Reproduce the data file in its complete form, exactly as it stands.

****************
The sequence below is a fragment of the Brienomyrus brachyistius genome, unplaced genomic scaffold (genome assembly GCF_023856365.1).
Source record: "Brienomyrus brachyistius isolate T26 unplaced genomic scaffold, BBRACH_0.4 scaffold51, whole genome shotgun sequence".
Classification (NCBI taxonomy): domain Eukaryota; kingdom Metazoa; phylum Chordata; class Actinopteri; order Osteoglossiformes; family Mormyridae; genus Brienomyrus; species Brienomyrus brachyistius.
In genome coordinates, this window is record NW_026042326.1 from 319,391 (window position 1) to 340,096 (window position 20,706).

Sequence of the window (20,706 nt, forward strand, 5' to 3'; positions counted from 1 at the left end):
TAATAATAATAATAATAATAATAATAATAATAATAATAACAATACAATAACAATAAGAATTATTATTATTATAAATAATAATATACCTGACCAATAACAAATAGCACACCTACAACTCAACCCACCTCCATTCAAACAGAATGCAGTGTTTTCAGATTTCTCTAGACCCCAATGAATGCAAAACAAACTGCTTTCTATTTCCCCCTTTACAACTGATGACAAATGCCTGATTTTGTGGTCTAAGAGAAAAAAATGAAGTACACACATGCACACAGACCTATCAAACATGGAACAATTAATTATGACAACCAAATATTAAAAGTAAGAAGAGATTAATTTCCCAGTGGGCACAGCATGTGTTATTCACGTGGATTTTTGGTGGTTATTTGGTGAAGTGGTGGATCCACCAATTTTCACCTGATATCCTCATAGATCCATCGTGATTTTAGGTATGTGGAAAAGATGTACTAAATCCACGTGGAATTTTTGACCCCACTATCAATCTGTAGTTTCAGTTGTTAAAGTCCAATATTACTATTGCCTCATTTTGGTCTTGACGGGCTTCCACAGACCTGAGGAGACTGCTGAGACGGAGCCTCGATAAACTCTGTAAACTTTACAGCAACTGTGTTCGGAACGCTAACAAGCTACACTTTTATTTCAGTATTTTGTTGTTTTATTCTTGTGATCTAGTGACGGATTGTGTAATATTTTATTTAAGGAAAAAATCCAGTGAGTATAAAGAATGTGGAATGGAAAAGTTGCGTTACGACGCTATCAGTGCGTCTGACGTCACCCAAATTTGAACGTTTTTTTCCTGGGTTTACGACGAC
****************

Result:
The sequence below is a fragment of the Brienomyrus brachyistius genome, unplaced genomic scaffold (genome assembly GCF_023856365.1).
Source record: "Brienomyrus brachyistius isolate T26 unplaced genomic scaffold, BBRACH_0.4 scaffold51, whole genome shotgun sequence".
Classification (NCBI taxonomy): domain Eukaryota; kingdom Metazoa; phylum Chordata; class Actinopteri; order Osteoglossiformes; family Mormyridae; genus Brienomyrus; species Brienomyrus brachyistius.
In genome coordinates, this window is record NW_026042326.1 from 319,391 (window position 1) to 340,096 (window position 20,706).

Sequence of the window (20,706 nt, forward strand, 5' to 3'; positions counted from 1 at the left end):
TAATAATAATAATAATAATAATAATAATAATAATAATAACAATACAATAACAATAAGAATTATTATTATTATAAATAATAATATACCTGACCAATAACAAATAGCACACCTACAACTCAACCCACCTCCATTCAAACAGAATGCAGTGTTTTCAGATTTCTCTAGACCCCAATGAATGCAAAACAAACTGCTTTCTATTTCCCCCTTTACAACTGATGACAAATGCCTGATTTTGTGGTCTAAGAGAAAAAAATGAAGTACACACATGCACACAGACCTATCAAACATGGAACAATTAATTATGACAACCAAATATTAAAAGTAAGAAGAGATTAATTTCCCAGTGGGCACAGCATGTGTTATTCACGTGGATTTTTGGTGGTTATTTGGTGAAGTGGTGGATCCACCAATTTTCACCTGATATCCTCATAGATCCATCGTGATTTTAGGTATGTGGAAAAGATGTACTAAATCCACGTGGAATTTTTGACCCCACTATCAATCTGTAGTTTCAGTTGTTAAAGTCCAATATTACTATTGCCTCATTTTGGTCTTGACGGGCTTCCACAGACCTGAGGAGACTGCTGAGACGGAGCCTCGATAAACTCTGTAAACTTTACAGCAACTGTGTTCGGAACGCTAACAAGCTACACTTTTATTTCAGTATTTTGTTGTTTTATTCTTGTGATCTAGTGACGGATTGTGTAATATTTTATTTAAGGAAAAAATCCAGTGAGTATAAAGAATGTGGAATGGAAAAGTTGCGTTACGACGCTATCAGTGCGTCTGACGTCACCCAAATTTGAACGTTTTTTTCCTGGGTTTACGACGAC